“Remember, Remember the Fifth of November
So begins a poem chronicling Guy Fawkes, a rebellious young man in 1605 London so disenfranchised with the state of his government that he, along with some co-conspirators, launched a failed attempt to blow up Parliament (not funkadelic as that would be unacceptable). As we jettison ourselves 400 plus years from that point, we are introduced to V, the masked terrorist (or freedom fighter – the choice is yours) who fancies himself a modern day Guy Fawkes, complete with a Fawksian mask, determined to make the fifth of November a day to remember once again.
‘V for Vendetta’, the controversial, politically charged thriller from the Wachowski Brothers of Matrix fame is somewhat based on a graphic novel by famed author Alan Moore. The setting for the film is London England, somewhere around the year 2030. From news snippets, we are able to glean that the United States is embroiled in civil war and ravaged by disease making the entire nation a pariah. England has survived but not without grave costs, as biological terrorist attacks have killed untold thousands resulting in the curtailing of most civil rights, forcing continuous martial law, zero tolerances of any dissimilarity, and launching the ascension of the Hitleresque Adam Sutler into supreme power.
Borne from this chaos is V. Though his identity is very much a mystery, we know that he is a survivor of brutal concentration camp experiments which have bestowed him with heightened senses and athletic quickness, and that he is determined to wake up the apathetic British populace. He makes his grand debut on the night of November 4th, first by saving a the fair Evey (Natalie Portman) from rape minded Fingermen (i.e., the Gestapo), then by allowing Evey to witness his first terrorist (or freedom) strike as he blows up the Bailey Building at the stroke midnight, or November the 5th.
How is one supposed to take this movie? It is marketed as an action film, and it does have a couple of nice action sequences, but you will be disappointed if that is what you are expecting once you walk into the theater. More than anything it is a cautionary tale about what happens when one allows their government, in the guise of protection, to handle every aspect of your existence. It is a powerful message and it comes across quite clearly. I only have a passing knowledge of the novel on which this is based, so I can’t tell you how much of the politics are in the book and how much was added for the film, but the parallels of this fictional future England and post 9-11 America are striking, if not a bit extreme.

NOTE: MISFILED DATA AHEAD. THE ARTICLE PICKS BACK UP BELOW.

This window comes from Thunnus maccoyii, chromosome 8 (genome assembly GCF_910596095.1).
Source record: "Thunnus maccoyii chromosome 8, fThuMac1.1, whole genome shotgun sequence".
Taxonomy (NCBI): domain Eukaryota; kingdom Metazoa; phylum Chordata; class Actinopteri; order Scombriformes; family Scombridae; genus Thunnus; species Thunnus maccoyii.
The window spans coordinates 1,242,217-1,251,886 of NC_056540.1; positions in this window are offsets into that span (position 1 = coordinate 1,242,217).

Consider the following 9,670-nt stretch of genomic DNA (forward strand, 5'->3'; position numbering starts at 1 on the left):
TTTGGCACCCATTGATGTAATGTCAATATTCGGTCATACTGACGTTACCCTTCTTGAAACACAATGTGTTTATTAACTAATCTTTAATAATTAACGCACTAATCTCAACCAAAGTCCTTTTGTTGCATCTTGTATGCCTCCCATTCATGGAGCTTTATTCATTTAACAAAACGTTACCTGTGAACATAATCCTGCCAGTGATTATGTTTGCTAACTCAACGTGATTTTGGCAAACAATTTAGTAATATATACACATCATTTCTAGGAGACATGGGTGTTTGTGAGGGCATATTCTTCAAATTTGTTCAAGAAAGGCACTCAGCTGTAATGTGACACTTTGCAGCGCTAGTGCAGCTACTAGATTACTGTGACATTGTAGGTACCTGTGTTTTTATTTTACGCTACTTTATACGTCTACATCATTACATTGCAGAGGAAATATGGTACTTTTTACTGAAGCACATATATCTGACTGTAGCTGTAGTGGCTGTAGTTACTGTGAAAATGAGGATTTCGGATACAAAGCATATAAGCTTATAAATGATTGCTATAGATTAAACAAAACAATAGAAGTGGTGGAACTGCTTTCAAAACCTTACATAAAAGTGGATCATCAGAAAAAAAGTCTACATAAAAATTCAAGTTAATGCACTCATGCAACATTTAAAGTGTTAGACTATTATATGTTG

Actor Hugo Weaving having to convey a varied range of emotions while trapped behind a mask did an outstanding job as the driven, but tortured V, and Stephen Rae as the detective charged with bringing the terrorist to justice also did admirable duty torn between acting within the constraints of the law, or acting within requirements of the truth. All the performances, from Natalie Portman who has to carry much of the film to the supporting players were handled well. The question is on seeing this film is can you tolerate the politics? I could, and it’s not subtle. But I found the majority of the film interesting and compelling. Now, as the script was penned by the Warshowski’s, it tends get a little wordy (not unlike this review). Probably needlessly so as the characters sometimes drone on literary references, more so to let us know how well read they are as opposed to what they are saying having any real relevance to the story (not dissimilar to ‘Architect’ speeches of the Matrix films that internet geeks are still attempting to dissect). Though this is a minor thing, since V is so well read, why does he insist on watching ‘The Count of Monte Cristo’ on the tele as opposed to re-reading Dumas? Oh yeah, I can play the ‘I’m well read, and I’m smarter than you literature game’ too.